7 Tips for Heart-Healthy Eating

February is National American Heart Month, so it’s a good time to consider taking charge of the health of your heart.  If you made the New Year’s resolution to eat healthier this year, then you’re doing something good for your heart. Healthy eating habits will help reduce your risk for heart disease and stroke. Good health fostered by healthy eating habits improves not only the length of your life, but also the quality of your life as well. Here are some simple pointers for heart-healthy eating so that you can enjoy better health:

Watch the serving size.

It’s easy to consume more calories than your body needs, especially when the food is right in front of you.  Restaurant portions can be large, so consider splitting with a friend or boxing up some of it right when it comes to you. It’s better not to eat snacks right out of the container; rather, look at the portion size on the nutrition facts panel to understand and follow what a serving size is for that food.

 

Pack your snack.

Plan ahead for healthy snacks to enjoy throughout the day such as fruit and veggies. Fruit and veggies are low in calories and high in nutrition.

 

Make a whole-grain swap.

Whole grains contain more nutrition and fiber, so they’re great for heart health. Trade your white bread for whole wheat or substitute brown rice for white.  Aim for half of your grains to be whole grains.

 

Try a “meatless Monday.”

Or a Tuesday or any day. Just try a day of substituting vegetable protein for animal sources.  Beans, legumes and tofu are good options.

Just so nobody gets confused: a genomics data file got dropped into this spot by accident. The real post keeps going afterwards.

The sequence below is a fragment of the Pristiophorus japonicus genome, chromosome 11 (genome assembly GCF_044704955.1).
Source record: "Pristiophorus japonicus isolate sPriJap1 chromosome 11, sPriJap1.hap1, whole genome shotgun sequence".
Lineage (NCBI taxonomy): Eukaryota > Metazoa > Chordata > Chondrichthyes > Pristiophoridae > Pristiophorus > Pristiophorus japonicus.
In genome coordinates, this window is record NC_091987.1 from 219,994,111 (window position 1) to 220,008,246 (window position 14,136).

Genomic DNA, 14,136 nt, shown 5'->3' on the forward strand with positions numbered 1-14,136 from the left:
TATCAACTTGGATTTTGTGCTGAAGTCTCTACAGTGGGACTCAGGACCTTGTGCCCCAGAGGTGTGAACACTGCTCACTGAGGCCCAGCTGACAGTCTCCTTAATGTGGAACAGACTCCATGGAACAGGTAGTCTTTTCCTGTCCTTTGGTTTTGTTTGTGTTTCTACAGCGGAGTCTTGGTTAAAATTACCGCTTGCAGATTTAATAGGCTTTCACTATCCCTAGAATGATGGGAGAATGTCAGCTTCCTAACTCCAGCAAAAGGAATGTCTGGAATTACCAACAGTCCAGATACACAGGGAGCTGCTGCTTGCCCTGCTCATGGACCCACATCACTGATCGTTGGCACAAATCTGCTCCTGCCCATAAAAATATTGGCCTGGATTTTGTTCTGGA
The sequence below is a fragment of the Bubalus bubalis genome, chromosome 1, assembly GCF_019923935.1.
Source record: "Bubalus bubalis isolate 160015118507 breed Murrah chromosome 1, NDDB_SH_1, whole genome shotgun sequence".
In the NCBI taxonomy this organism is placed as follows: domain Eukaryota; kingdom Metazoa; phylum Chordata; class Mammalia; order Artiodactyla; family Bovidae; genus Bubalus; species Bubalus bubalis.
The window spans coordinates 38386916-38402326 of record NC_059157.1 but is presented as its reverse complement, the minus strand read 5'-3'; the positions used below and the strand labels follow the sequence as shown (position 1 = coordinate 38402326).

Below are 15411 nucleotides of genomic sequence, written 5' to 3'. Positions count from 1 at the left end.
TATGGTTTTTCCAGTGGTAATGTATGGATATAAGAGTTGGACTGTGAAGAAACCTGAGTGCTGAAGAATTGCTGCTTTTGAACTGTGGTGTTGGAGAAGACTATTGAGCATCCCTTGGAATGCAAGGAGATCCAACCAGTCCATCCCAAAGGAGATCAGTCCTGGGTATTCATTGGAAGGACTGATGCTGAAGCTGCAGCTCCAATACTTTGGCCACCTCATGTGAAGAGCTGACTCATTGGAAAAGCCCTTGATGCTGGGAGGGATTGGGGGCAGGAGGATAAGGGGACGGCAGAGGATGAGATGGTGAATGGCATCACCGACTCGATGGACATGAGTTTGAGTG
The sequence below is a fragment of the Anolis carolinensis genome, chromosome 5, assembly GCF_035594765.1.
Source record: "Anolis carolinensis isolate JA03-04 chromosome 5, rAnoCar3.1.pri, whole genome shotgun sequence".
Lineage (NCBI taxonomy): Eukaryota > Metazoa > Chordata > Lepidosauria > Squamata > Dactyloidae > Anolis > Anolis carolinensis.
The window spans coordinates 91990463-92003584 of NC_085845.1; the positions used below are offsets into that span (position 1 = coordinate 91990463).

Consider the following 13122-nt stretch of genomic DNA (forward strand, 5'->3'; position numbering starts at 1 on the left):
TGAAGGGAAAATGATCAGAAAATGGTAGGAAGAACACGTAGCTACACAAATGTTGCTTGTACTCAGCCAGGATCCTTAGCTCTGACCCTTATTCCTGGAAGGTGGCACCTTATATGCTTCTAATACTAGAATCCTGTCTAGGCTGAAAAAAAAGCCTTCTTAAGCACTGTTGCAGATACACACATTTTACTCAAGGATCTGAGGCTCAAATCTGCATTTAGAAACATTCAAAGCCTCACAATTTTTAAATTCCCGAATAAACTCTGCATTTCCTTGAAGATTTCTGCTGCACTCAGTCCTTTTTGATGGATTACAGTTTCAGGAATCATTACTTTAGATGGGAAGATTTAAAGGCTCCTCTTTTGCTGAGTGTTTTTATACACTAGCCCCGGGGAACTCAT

Reduce salt.

Having too much salt can lead to high blood pressure, which is bad for the heart. Prepared foods such as frozen dinners and soups often contain a great deal of salt, which is listed on the nutrition facts panel as “sodium.” Compare products and choose those with less salt, or better yet, prepare meals at home using herbs and savory seasonings such as onions or onion powder.

 

Choose your fats wisely.

Select lean protein like skinless chicken or very lean cuts of meat, such as the loin, and trim visible fat. Use healthy oils for cooking such as canola oil, and opt for olive oil in salad dressings. Be mindful of portion sizes!

 

Plan your meals.

This is the greatest defense against the drive-thru.  Plan and shop for all meals (and snacks!). Make half of your meals fruits and vegetables. This way, you always have healthy ingredients at home and can make a meal in the same amount of time as waiting at the drive-thru window.